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Consumer Credit Regulation: making the move from the Office of Fair Trading (OFT) to the Financial Conduct Authority (FCA)

 

15 July 2013

Contributed by Etay Katz
 

On 27 January 2012, the UK Government announced its decision to transfer responsibility for the regulation of consumer credit from the OFT to the FCA. The Financial Services Act 2012 included certain provisions which allow the transfer to take place.

The FCA will transfer responsibility for consumer credit on 1 April 2014. It consulted on high-level proposals for consumer regulation during March and April of this year and will consult on detailed rules in autumn 2013. The full regime for consumer credit regulation is intended to come into effect in 2016, replacing the interim regime.

HM Treasury (HMT) also consulted on the new regime and both consultations gave rise to a number of issues, some of which are summarised below.

Consumer Credit Industry concerns

FCA rules: the move from a highly prescriptive regime under the Consumer Credit Act 1974 to a principles-based one is not trivial. The FCA’s Principles for Business (PRIN), the Senior Management Systems and Controls rules (SYSC) and the Approved Persons’ Regime (APER), for example, will be entirely new for currently non-FCA authorised licensees and will therefore require significant changes in terms of frameworks, oversight and IT systems. There are concerns that the Government has considerably underestimated the likely scale of withdrawal of credit provision and the economic and social consequences of such withdrawal.

 Implementation timeline: the new rule book is not even in draft form but the Government proposes that it, plus accompanying new regulation, be implemented in less than a year’s time with final draft rules only being published a month before implementation. Previous amendments to the conduct of business regime for credit have been introduced over much longer periods and the industry is calling for extensions to the proposed transitional arrangements to avoid serious consequences for the industry and its customers.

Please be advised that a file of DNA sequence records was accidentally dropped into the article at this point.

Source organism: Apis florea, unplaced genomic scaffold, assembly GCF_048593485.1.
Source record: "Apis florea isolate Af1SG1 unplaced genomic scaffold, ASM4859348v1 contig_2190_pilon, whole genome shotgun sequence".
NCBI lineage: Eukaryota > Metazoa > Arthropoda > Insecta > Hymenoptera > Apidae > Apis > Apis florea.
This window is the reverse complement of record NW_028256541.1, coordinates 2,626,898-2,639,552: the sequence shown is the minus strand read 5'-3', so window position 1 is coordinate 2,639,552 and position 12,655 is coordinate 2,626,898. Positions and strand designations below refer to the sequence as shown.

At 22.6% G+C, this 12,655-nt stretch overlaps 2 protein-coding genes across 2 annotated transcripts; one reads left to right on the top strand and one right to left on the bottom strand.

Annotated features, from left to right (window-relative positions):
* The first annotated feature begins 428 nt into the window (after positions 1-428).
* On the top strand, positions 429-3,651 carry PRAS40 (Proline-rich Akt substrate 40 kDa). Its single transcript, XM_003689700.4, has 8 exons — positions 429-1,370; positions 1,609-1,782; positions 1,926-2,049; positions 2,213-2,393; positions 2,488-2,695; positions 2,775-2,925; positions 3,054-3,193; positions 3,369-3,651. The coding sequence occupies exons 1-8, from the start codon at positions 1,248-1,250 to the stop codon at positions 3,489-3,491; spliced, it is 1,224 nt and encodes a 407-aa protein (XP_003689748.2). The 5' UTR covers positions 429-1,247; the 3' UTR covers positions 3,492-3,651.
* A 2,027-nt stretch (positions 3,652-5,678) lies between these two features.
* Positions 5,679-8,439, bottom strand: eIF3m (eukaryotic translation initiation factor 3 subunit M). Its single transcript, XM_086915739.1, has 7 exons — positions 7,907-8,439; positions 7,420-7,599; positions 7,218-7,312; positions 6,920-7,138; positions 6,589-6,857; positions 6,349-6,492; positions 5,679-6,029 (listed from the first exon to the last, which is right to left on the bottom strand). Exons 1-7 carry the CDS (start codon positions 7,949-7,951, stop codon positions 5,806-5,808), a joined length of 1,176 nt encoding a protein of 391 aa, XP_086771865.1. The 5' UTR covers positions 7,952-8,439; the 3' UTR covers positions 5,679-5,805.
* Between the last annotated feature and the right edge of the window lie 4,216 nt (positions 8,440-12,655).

Competition: the OFT consumer credit licensing regime will cease to exist at the end of March 2014 and the FCA will not commence full authorisation until October 2014. The six-month lacuna could give rise to a barrier to entry which has a serious impact on competition. Further, although an interim regime is intended to apply between April 2014 and April 2016, the FCA will start directing “batches” of firms to apply for full authorisation from October 2014. The FCA has not provided details of how the FCA will select each batch and there are fears that its selection criteria could have anti-competitive impacts.

Next steps?

HMT published the draft secondary legislation as part of their consultation process in March 2013. The FCA will be unable to launch its interim permissions regime until that legislation has been passed. As a result, HMT currently intends to publish a summary of responses to its consultation paper in June 2013, along with the revised secondary legislation. The Government currently hopes that the Parliamentary debate on the legislation can be completed prior to the summer recess.

The FCA is now expected to publish a policy statement to follow up on its March 2013 consultation in the autumn (rather than the summer as originally intended). This will be in conjunction with consultation papers on the proposed Conduct of Business Rulebook and the new framework for financial promotions.

 

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